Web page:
Pounded in the Butt by Our Carnivore Diet


I read a curious book last night…well, more like skimmed an odd and repetitious assortment of short transcripts. Jordan & Mikhaila Peterson – Our Carnivore Diet: How to cure Depression and Disease with Meat only: Revised Transcripts and Blogposts. Featuring Dr. Shawn Baker was available for free on Kindle Unlimited, so I downloaded it.

It’s bad.

The cover is a hint. It’s a poor Photoshop with sloppy layout, the kind of thing you’d see on a self-published romance novel with the smiling heroine in front in her best bikini, and in the background the brooding, rich Heathcliff she’s going to win over…except, oh dear, that’s her father in the swim trunks. Seriously, Dr Peterson, you’re rich enough to hire a graphics pro to do the design. Chuck Tingle could have done a far better job, and would have at least thrown in a few dinosaurs and a sentient physical manifestation or two.

The contents are worse. The first chapter is a transcript of an interview with Steve Paikin (who?). The second and third are transcripts of interviews with Joe Rogan (yeesh). The fourth is a transcript of a podcast with Robb Wolf (?). The fifth is a transcript of…you get the idea. Then there are a couple of extracted blog posts, and a bonus(!) transcript of some carnivore diet proponent named Shawn Baker (who? again). And they’re all the same!

All can be summarized similarly. Jordan Peterson or Mikhaila Peterson talk with a sympathetic host about how miserable their lives were, and how Mikhaila was afflicted with these terrible idiopathic diseases and Jordan was so depressed. I believe that part. Mikhaila had rheumatoid arthritis to such a terrible degree that she had hip and ankle joints replaced with prosthetics, and Jordan always comes across as a sad sack. They were really sick! And then they say they got better when they started cutting stuff out of their diet, finally getting down to nothing but beef and salt and water. Yay! They found the cure! And the gullible hosts praise them.

Except, I would say two things. They were suffering from real but idiopathic diseases. All “idiopathic” means is that the doctors don’t know the causes. Have they considered the fact that their “cure” is also idiopathic? I accept that they say they feel better now, but we don’t know that their all-meat diet has anything at all to do with it, and announcing that they have the universal CURE in a book title is classic quackery.

The second issue is that every chapter in their book is a repetitive recital of the same damn things: the same two people describing their complaints and their history, in nearly the same words, in public broadcasts over and over. If you repeat the same anecdote 11 times, it doesn’t magically transform into empirical data.

After reading their best case summary of their diet, I am not at all tempted to try it. In fact, I’ve gone the opposite way in my life, cutting way back on meat and enjoying a vegetarian diet, and I feel pretty good.

If I repeat that sentence 11 times would you find that a compelling reason that you should conform to my dietary rules? I would hope not.

Maybe if I also put a photo of my wife in a bikini on the cover?

Comments

  1. franta says

    It doesn’t change the argument, but Mikhaila is his daughter, not the wife.

    Also, I admit if you repeat it a couple of hundred times and publish it as an audiobook you might convince me to switch to a vegetarian diet.

  2. jrkrideau says

    Steve Paikin is the show-host of a public affairs show on TVO. A quick google on Steve Paikin meat diet shows he has done a number of interviews about current food fads and issues.

    I don’t have a Kindle reader so I don’t know which one to look a it. The one I had a quick look at was no more or less than his normal interview. https://www.youtube.com/watch?v=A6g_geYeL4U. I listened to it and it is not a great endorsement for a “meat free” diet. Hell, Jordan Peterson sounded pretty reasonable.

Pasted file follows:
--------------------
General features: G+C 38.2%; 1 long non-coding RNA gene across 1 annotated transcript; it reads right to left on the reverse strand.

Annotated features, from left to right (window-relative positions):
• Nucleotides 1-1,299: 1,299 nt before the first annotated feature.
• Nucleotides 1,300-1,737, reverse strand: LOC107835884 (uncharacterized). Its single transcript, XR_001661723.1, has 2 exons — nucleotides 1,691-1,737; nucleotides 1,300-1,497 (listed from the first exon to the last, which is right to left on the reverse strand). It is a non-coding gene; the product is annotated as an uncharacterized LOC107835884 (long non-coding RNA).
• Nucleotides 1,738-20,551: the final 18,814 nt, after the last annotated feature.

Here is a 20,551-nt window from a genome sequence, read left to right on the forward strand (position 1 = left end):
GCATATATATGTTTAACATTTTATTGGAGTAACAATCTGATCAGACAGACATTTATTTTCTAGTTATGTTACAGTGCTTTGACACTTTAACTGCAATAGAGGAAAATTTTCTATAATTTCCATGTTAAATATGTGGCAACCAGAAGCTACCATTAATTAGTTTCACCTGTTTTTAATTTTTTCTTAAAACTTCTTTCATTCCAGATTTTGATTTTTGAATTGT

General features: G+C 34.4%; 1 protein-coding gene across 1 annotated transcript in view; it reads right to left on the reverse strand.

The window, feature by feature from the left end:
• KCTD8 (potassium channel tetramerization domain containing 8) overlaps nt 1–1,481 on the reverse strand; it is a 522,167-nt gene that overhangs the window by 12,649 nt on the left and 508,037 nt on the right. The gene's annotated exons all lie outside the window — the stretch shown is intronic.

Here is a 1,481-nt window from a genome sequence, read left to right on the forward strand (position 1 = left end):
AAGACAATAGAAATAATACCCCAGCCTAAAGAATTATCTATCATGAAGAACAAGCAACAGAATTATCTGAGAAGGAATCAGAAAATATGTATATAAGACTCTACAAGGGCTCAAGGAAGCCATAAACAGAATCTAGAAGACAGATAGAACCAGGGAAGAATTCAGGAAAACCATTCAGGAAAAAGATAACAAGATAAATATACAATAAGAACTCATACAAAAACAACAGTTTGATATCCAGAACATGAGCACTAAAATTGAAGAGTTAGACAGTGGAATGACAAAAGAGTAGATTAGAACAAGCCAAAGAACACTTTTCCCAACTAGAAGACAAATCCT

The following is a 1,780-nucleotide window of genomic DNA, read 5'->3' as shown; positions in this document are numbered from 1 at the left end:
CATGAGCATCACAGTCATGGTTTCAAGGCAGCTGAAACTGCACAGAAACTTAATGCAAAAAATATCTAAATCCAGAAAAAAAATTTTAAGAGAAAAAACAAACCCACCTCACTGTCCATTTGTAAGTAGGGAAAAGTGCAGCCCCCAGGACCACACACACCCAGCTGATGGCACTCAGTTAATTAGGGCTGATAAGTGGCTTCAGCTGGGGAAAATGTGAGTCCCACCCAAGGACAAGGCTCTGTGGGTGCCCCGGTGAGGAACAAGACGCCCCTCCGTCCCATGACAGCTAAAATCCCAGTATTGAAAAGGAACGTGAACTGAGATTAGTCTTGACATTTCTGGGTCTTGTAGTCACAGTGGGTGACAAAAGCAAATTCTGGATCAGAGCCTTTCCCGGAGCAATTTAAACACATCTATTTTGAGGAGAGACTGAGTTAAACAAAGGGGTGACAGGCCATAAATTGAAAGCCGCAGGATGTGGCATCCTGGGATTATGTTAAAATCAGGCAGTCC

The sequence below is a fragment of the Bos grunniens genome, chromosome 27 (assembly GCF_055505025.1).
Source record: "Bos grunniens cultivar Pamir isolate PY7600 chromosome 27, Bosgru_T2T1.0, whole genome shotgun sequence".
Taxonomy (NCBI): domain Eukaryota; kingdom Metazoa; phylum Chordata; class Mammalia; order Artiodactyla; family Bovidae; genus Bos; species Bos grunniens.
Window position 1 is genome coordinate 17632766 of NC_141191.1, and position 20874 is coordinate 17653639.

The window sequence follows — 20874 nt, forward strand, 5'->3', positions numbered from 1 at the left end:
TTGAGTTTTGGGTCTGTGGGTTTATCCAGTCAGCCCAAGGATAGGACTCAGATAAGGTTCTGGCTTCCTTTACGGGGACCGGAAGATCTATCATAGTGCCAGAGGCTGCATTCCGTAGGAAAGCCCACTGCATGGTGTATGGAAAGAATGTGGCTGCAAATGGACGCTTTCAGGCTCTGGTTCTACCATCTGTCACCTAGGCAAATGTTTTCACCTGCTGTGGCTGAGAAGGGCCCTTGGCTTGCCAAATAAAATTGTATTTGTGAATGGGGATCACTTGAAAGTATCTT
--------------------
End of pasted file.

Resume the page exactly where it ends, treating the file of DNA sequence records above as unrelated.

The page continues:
His show, The Agenda often is very interesting but he is not confrontational in the manner of the BBC’s Hard Talk.

    For anther look at Paikin’s interviewing style have a look at his interview with the journalist, Chris Hedges, about Hedges book The Collapse of the American Empire?.

    BTW, Joe Rogan (Who?)

  3. Just an Organic Regular Expression says

    “Poorly Photoshopped”, I guess! Unless Prof. Peterson is actually a hobbit?

    My guess is, they couldn’t find a swim-trunk shot of him with sufficient resolution. The shot they had, if scaled to match her height (and the height of the cover), would be obviously pixilated. So they left his image smaller. But then, why did they not move his layer behind hers? As it is, with his arm overlapping hers, it tells you he’s under 4 foot high.

    Or, why didn’t they find a decent shot of the two of them together, in street clothes? If they made all these podcast appointments together there must have been… oh, wait. They don’t have to be physically together to participate in a podcast. They could skype in independently. That’s the answer: there were no pictures of them together because they are never together. Ever.

  4. kome says

    Repetition is effective persuasion. It’s like in that video you shared a few days ago describing the alt-right playbook on how to radicalize people. Constant repetition of the same facile lies normalizes the nonsense, so people become more tolerant of it and eventually more receptive to it.

  5. hemidactylus says

    Tonight I will think of them while eating avocados, baked potato with plain lowfat yogurt, and vegan kimchi. To sate my predatory carnivorous needs I might add a quarter pound of shrimp. Top it off with ginger beer.

    Maybe popcorn with coconut spray and salt later as a snack.

    Am I doing it wrong, buckos?

  6. Kevin Karplus says

    You’re wrong—that cover is genius! It is carefully tailored to appeal only to the sort of idiot who would buy their argument!

  7. methuseus says

    Well, your endorsement carries much more weight with me. Plus there’s the fact that you say it makes you feel good, not that it cures all ills.

    Full disclosure: I’ve started trying more vegetarian meals and have been enjoying them, so that might make me more receptive.

  8. blf says

    The mildly deranged penguin points out that, if you can catch them, most cheese plants are quite lively, and so are simultaneously vegan, vegetarian, omnivore, carnivore, and cheesganvorian. The tamer cheese varieties can be rather good as well, she says, adding that if they are most of the cheese in one’s diet, one should perhaps exercise more; e.g., chase some of the livelier cheeses, or run away, Run Away!, from peas and horses and cave rabbits who don’t get enough cheese.

  9. starskeptic says

    franta @1
    I gathered that she was his daughter from the
    “…oh dear, that’s her father…” part….

  10. robro says

    I gather they did not discuss what they stopped eating as a factor in their improvement. If their diet included lots of sugar, for example, then the improvement in their condition may be attributable to that rather than what they did eat. I’m not trying to pin every bad thing on sugar, but it is considered to be a significant factor in health problems by a number of informed people. For example, I saw my cardiologist recently and her diet recommendation: eat lots of veggies and fruit, a little meat and even cheese is ok, but “stay away from sugar.”